Lacoste, LeTigre and Louis Vuitton are his imaginary friends in the Hundred Acre Wood.
Who are these people? Where do they come from? What are they hoping to get? Videographer and animator Albert Sosa finds out in his new video series on artworld interns.
Yes, this is LITERALLY the 600-year-old butt song from hell.
Seek out these strange and wonderful paintings of a fleeting, uneasy world that embodies a darker side of our state identity.
Hawk was lying, facedown, on the concrete floor in a pool of clear fluid as if he had passed out on the sidewalk in front of a club, or fallen off his skateboard. Barefoot, he was Everyman, from Brooklyn.
A porthole through which we experience Bontecou’s preoccupation with disaster and instability, on the blade-thin line between attraction and revulsion.
Peppered with mischief, Sieben's skateboard ramp, clubhouse, and campfire pit explore the brink of childhood, when adolescents begin exploring a bigger, adventurous subculture.
Media art (now “new media art”), including Anker’s, is evidence that modernism never died, it just plodded along, unnoticed during the Epoch of Irony that was postmodernism.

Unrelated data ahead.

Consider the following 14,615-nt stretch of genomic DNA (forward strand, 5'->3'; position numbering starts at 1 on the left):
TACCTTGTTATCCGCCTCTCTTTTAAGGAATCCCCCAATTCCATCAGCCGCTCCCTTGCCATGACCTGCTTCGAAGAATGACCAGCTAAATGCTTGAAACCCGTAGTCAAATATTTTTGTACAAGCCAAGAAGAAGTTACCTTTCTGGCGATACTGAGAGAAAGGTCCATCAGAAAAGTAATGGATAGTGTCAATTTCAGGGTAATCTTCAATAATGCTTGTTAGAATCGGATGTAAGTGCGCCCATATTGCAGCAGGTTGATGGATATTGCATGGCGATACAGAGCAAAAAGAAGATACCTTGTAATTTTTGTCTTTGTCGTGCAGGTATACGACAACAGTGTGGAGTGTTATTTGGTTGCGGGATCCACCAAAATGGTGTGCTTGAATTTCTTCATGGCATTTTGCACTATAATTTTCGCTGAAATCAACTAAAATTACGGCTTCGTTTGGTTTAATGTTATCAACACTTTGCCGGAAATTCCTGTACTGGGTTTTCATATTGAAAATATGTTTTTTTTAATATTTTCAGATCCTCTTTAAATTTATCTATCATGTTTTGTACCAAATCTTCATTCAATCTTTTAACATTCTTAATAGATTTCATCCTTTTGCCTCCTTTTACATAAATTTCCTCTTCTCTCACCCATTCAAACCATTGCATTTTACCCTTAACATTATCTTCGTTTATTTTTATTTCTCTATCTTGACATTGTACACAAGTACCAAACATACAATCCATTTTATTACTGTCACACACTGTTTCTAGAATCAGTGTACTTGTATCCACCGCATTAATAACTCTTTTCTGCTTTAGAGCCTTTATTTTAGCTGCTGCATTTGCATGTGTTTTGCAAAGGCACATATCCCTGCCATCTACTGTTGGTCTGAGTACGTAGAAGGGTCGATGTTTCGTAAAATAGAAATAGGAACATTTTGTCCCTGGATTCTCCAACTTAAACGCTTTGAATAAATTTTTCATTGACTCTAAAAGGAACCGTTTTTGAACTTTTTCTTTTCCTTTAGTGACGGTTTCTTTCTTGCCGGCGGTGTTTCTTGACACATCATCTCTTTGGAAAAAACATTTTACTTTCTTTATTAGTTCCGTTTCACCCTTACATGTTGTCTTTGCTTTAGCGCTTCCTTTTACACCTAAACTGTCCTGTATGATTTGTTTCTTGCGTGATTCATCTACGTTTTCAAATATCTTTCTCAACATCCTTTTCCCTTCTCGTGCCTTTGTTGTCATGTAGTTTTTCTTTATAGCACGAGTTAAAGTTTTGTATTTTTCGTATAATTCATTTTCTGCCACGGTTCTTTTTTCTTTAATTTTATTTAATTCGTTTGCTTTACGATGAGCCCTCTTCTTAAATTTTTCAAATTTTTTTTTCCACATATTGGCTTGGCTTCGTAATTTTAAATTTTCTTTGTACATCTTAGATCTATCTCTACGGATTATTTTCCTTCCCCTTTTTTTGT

I am impatient to feel awe in my home city. Dallas ain’t Rome—the grammatically troubled understatement of all understatements.
Critic Dave Hickey begins by dissing Glasstire, Texas, Houston, stupid liberals, and Rice University, then goes on to the futility of the NEA and alternative art institutions.
It’s been a year since Louis Grachos took the helm at The Contemporary, and hired Heather Pesanti as Senior Curator. I sat down with them for a series of conversations on Austin and their vision for the rebranded institution.
The vaguely acrid smell of burlap lurks in Sicardi Gallery’s sleek rooms. It's a bit of a departure from Sicardi’s usual beautiful-but-cold aesthetic.
With Amarillo Ramp, Smithson’s final work, we begin to realize the extent of the artist's infatuation with our state. He's begging us to claim him as one of our own.
A delicate color palette and the combination of natural with unnatural organize the show: from the glazed earthenware pineapple to the pile of palm-frond slices stacked intermittently with cleaning pads.
These vegetables protest their innocence too strongly: obviously, they're hiding something.
Today, the famous cave is a traveling exhibition, now at Houston's Museum of Natural Science.
Houston artist Tony Day believes in freedom. Not bald-eagle-laser-etched-on-your-Ford-truck-‘Murica freedom, but freedom of expression. Day is a Yosemite Sam for the creative process.
El Ultimo Grito's inquiry into the collapsing of time and space in films led them to create new trailers for movies that ignore narrative to focus solely on objects and spaces.
Peña embraces the artist’s endemic dissatisfaction: each work is only the latest, less than perfect, attempt.
Tom Sale shapes a wonderful pastiche about the life of Florence Nightingale to meet his personal, obsessive needs.